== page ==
This town is not on the Nicoya Peninsula, but rather on Costa Rica's mainland. It is best known as a cruise-ship port and launching pad for ferries heading southeast to the coast of the Nicoya Peninsula and for cruises sailing out on the Gulf of Nicoya. Puntarenas is also a major fishing port with a lively fish market. The town's reputation suffers from the unimpressive parts you see from your car as you roll through town on the way to the ferry dock. But the town has a lot of character off the main drag, thanks to its illustrious past as an affluent port town and principal vacation spot for San José's wealthy, who arrived by train in the last century. Once the port was moved and roads opened to other beaches, Puntarenas's economy crashed, but it's making a comeback. Sitting on a narrow spit of sand—punta de arenas literally means "point of sand"—that protrudes into the Gulf of Nicoya, the town boasts a beautifully groomed, wide Blue Flag beach with views of the Nicoya Peninsula and spectacular sunsets, along with a public swimming pool, the San Lucas Beach Club, and a marine-life museum. Ticos arrive by bus and car to enjoy the beach and stroll the Paseo de los Turistas, a beachfront promenade lined with tree-shaded concrete benches and seafood restaurants. Crowds of locals, called porteños, cruise by on bicycles, the town's most popular form of transport.
Days 10-11 Cruising
Day 12 Colón, Panama
The provincial capital of Colón, beside the canal's Atlantic entrance, is named for the Spanish-language surname of Christopher Columbus, though the Americans called it Aspinwall in the 19th century.. The city was founded in 1850 by Americans working on the Panama railroad and named Aspinwall for one of the railway engineers. Following completion in 1855, Colon gained in importance, which was furthered by the plans for an isthmian canal. During the time of the French canal attempt, a fire in 1885 burned the city nearly to the ground and left thousands of people homeless. Colon was rebuilt in the architectural style then popular in France. Buildings from that era plus the ones constructed by Americans between 1904 and 1914 are still in use today, although the majority is on the verge of collapse. In addition to its importance as a port, Colon boasts the world's second largest duty-free zone, known as Zona Libre, which is contained in a huge fortress like, walled-off area with giant international stores. However, most of the merchandise is sold in bulk to commercial businesses throughout the country.
Day 13 Cartagena, Colombia
Cartagena's magnificent city walls and fortresses, now a UNESCO World Heritage Site, enclose a well-restored historic center (the Cuidad Amurallada, or walled city) with plazas, churches, museums, and shops that have made it a lively coastal vacation spot for South Americans and others. New hotels and restaurants make the walled city a desirable place to stay, and the formerly down-at-the-heels Getsemaní neighborhood attracts those seeking a bohemian buzz. The historic center is a small section of Cartagena; many hotels are in the Bocagrande district, an elongated peninsula where high-rise hotels overlook a long, gray-sand beach.When it was founded in 1533 by Spanish conquistador Pedro de Heredia, Cartagena was the only port on the South American mainland. Gold and silver looted from indigenous peoples passed through here en route to Spain and attracted pirates, including Sir Francis Drake, who in 1586 torched 200 buildings. Cartagena's walls protected the city's riches as well as the New World's most important African slave market.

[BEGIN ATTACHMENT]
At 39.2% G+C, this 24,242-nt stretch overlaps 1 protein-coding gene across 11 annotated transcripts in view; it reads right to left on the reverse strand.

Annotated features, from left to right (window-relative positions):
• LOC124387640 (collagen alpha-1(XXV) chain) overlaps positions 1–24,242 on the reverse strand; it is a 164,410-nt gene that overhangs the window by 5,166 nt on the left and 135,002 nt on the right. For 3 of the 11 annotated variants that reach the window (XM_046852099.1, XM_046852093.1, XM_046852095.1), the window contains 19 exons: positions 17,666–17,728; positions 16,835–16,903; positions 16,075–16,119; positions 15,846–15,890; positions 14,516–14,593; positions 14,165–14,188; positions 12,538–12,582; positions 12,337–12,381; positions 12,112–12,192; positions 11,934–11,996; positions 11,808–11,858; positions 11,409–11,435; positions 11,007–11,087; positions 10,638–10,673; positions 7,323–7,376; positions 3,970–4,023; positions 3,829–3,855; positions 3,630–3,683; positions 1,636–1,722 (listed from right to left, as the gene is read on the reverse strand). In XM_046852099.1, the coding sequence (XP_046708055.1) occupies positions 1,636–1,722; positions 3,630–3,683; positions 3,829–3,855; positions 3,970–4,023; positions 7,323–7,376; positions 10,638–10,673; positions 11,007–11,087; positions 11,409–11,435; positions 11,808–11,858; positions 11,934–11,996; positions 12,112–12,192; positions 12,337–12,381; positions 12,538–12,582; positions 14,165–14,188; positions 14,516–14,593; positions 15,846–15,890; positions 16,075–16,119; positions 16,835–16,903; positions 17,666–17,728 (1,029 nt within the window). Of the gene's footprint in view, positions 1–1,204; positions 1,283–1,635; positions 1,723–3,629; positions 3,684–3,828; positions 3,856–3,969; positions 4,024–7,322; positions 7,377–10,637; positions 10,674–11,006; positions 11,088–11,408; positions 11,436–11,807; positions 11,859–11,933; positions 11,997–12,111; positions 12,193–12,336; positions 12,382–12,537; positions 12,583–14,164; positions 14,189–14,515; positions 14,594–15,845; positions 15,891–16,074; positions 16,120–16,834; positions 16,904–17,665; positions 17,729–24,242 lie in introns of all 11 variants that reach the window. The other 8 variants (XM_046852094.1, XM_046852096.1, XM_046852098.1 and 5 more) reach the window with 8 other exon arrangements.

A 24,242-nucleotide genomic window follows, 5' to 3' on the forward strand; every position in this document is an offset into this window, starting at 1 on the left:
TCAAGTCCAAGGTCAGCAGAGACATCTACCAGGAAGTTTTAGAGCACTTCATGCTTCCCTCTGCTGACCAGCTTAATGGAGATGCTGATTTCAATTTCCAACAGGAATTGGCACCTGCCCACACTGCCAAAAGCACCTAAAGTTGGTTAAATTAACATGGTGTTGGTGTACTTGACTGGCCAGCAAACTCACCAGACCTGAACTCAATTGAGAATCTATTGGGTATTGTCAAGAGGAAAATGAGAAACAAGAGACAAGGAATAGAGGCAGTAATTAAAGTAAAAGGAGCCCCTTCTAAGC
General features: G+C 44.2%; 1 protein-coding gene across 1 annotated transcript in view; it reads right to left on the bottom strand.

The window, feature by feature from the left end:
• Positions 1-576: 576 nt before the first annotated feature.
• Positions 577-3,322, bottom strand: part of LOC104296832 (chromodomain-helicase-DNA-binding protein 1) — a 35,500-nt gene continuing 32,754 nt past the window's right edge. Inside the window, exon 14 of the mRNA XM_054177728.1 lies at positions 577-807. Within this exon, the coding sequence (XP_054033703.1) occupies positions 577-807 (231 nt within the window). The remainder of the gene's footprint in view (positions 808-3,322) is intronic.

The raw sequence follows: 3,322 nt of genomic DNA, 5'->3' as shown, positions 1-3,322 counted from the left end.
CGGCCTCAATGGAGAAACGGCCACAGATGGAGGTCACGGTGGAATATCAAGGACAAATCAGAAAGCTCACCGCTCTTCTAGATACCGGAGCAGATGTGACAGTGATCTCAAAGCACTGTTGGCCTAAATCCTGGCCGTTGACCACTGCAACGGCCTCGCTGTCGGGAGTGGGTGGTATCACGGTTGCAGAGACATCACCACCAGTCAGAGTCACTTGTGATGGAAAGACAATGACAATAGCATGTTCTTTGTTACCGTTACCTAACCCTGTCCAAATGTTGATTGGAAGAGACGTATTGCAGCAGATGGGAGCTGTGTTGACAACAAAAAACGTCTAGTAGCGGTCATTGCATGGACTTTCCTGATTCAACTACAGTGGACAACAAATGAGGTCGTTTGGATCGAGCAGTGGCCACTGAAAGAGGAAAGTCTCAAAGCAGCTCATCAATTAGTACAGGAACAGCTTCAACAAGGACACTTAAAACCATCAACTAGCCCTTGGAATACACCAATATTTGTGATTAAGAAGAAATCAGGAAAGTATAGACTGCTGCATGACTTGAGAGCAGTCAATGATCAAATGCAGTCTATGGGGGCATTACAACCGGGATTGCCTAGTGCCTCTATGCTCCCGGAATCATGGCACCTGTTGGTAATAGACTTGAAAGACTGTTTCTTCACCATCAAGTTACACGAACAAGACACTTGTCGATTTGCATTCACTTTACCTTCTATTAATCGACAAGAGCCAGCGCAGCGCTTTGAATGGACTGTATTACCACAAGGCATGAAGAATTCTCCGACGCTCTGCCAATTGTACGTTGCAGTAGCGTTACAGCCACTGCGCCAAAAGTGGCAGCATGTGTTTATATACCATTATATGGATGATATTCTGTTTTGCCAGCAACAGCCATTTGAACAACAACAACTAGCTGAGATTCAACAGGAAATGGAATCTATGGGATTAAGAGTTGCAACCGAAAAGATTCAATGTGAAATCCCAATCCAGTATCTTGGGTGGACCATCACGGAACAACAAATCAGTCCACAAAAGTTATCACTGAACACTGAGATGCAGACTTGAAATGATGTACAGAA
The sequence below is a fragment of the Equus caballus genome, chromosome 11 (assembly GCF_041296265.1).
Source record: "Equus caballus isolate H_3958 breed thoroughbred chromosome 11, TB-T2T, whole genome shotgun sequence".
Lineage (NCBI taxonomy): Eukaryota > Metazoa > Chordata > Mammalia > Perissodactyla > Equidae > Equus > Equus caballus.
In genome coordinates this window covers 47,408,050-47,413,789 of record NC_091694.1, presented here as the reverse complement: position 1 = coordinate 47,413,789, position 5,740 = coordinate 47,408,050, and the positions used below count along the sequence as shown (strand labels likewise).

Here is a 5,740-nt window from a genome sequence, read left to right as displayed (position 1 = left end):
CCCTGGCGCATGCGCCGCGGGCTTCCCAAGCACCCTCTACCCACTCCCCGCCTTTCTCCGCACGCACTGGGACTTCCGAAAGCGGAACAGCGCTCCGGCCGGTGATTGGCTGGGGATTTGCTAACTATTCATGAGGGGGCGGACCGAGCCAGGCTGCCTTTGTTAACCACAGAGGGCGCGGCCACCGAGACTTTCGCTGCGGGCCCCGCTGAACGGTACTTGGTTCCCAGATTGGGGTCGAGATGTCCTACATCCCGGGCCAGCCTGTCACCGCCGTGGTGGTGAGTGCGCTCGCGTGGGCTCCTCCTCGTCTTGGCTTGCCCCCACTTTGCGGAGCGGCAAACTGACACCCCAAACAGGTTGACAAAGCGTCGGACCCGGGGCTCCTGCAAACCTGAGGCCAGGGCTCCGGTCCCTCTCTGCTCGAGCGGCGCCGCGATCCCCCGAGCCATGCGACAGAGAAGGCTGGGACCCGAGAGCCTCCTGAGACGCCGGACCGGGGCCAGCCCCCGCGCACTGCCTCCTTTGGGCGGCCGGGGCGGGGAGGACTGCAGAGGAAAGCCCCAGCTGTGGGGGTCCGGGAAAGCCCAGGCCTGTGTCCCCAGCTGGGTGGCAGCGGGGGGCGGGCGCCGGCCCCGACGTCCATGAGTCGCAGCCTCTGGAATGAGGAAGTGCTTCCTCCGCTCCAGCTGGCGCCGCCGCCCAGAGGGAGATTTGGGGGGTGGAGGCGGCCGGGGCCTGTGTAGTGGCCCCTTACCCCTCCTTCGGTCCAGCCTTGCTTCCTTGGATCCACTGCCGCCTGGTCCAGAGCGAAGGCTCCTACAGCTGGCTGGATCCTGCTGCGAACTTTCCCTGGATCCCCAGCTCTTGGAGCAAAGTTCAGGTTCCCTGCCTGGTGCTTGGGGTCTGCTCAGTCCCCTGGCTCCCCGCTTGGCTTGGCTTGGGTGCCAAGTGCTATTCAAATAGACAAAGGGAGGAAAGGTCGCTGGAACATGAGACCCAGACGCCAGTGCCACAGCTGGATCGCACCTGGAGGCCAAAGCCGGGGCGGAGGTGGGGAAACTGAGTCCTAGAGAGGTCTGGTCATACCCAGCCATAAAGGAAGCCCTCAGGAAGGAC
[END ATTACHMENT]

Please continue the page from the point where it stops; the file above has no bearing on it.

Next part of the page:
Day 14 Cruising
Day 15 Georgetown, Grand Cayman, Cayman Islands
Begin exploring the capital by strolling along the waterfront Harbour Drive to Elmslie Memorial United Church, named after the first Presbyterian missionary to serve in Cayman. Its vaulted ceiling, wooden arches, and sedate nave reflect the religious nature of island residents. In front of the court building, in the center of town, names of influential Caymanians are inscribed on the Wall of History, which commemorates the islands' quincentennial in 2003. Across the street is the Cayman Islands Legislative Assembly Building, next door to the 1919 Peace Memorial Building. In the middle of the financial district is the General Post Office, built in 1939. Let the kids pet the big blue iguana statues.
Day 16 Cruising
Day 17 Tampa, Florida, United States
Home to a large number of museums, and often considered one of the best destinations for the arts in the US, Tampa is a must see for anyone interested in the arts, contemporary or older. The Museum of Science and Industry is also an interesting tourist attractions to visit, especially with children.
The Department of Foreign Affairs has up-to-date advice for Irish citizens on staying safe and healthy abroad. For more security, local laws, health, passport and visa information see https://www.dfa.ie/travel/travel-advice/ and follow dfatravelwise